The first step in treating technology addiction is recognizing that a problem exists. People who do not feel they have a problem are unlikely to seek help.Click To Tweet

Therapy is the cornerstone of treatment. Cognitive-behavioral therapy (CBT) is helpful for this disorder. It changes the cognitions, expectations, and behaviors that promote technology dependence. A focus on thought processes and stress management skills helps the recovery process.

Medication-Assisted Treatment does not seem to be effective. So, medications that help with cravings are usually not a component of treatment. On the other hand, some professionals recommend treating with drugs that help with obsessions.

Treating underlying mental disorders is, however, a vital component of treatment. Psychiatric conditions like depression, anxiety, and bipolar disorder are treatable with medications.


Technology addiction
Technology Addiction



Technology addiction is a behavioral addiction that causes excessive and prolonged interaction with technology. It is not an official diagnosis in the DSM-5. Many researchers, however, believe addiction to technology is real. They also liken it to other drug addictions. A brain chemical called dopamine is the main driver.

It is thought that technology affects the pleasure system in the brain, similar to drugs and alcohol. Some studies have shown brain scan similarities in people who overuse technology and people who abuse drugs. It appears that the overuse of technology also affects attention, emotional processing, and decision making.

Many access points promote dependence on technology. These include the internet, cell phones, tablets, video and computer games, social media, and lifestyle technologies.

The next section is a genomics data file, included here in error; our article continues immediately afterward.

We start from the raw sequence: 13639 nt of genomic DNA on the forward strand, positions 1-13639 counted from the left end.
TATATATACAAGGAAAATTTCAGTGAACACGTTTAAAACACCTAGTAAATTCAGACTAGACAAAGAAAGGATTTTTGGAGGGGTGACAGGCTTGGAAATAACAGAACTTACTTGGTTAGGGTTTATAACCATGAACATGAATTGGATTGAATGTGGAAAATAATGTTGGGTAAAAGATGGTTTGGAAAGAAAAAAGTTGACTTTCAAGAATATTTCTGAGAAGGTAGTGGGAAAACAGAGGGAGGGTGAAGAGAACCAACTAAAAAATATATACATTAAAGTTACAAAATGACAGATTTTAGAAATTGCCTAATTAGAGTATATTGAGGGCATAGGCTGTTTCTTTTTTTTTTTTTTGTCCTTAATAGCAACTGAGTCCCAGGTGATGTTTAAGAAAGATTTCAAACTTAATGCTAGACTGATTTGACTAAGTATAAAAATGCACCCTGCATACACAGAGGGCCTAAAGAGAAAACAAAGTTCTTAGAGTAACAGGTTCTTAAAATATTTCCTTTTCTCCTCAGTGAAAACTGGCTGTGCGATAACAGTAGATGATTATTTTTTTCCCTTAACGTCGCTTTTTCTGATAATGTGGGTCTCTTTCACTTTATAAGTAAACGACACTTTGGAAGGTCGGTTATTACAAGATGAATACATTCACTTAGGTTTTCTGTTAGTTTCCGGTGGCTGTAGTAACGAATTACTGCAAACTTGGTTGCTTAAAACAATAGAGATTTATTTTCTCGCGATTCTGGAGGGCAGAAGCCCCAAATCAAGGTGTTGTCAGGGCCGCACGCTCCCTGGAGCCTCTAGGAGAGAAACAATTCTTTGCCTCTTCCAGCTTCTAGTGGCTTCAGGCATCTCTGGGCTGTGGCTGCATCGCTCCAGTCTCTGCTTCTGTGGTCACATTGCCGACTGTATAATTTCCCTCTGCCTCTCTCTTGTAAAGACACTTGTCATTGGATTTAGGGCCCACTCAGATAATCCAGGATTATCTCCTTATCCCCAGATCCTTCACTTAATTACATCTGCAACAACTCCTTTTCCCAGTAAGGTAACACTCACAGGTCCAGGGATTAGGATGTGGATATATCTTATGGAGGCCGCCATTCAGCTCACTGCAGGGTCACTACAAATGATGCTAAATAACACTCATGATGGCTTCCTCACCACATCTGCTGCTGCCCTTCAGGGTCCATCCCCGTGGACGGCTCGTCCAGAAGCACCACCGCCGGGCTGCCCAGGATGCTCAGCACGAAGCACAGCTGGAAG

Technology addiction can lead to many issues. Some of these include loneliness, anxiety, depression, isolation, sleep deprivation, vision problems, back pain, headaches, and weight gain.

There is no general consensus on treating technology addiction. One reason is that there are still different schools of thought on this disorder. However, recognizing you have a problem is the first step. Therapy is the cornerstone of treatment. Cognitive-behavioral therapy helps with modifying cognitions and behaviors. Treating underlying mental health disorders is also vital.

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The entire content of AddictionBlueprint, including content on drugs and alcohol, medications, therapies, facilities, spotlights, recommendations, and other features is for informational purposes only. It is not intended to be a substitute for professional medical advice, diagnosis or treatment. This does not constitute a physician-patient relationship. Please seek the advice of your physician or other qualified health providers regarding your addiction, mental and medical issues.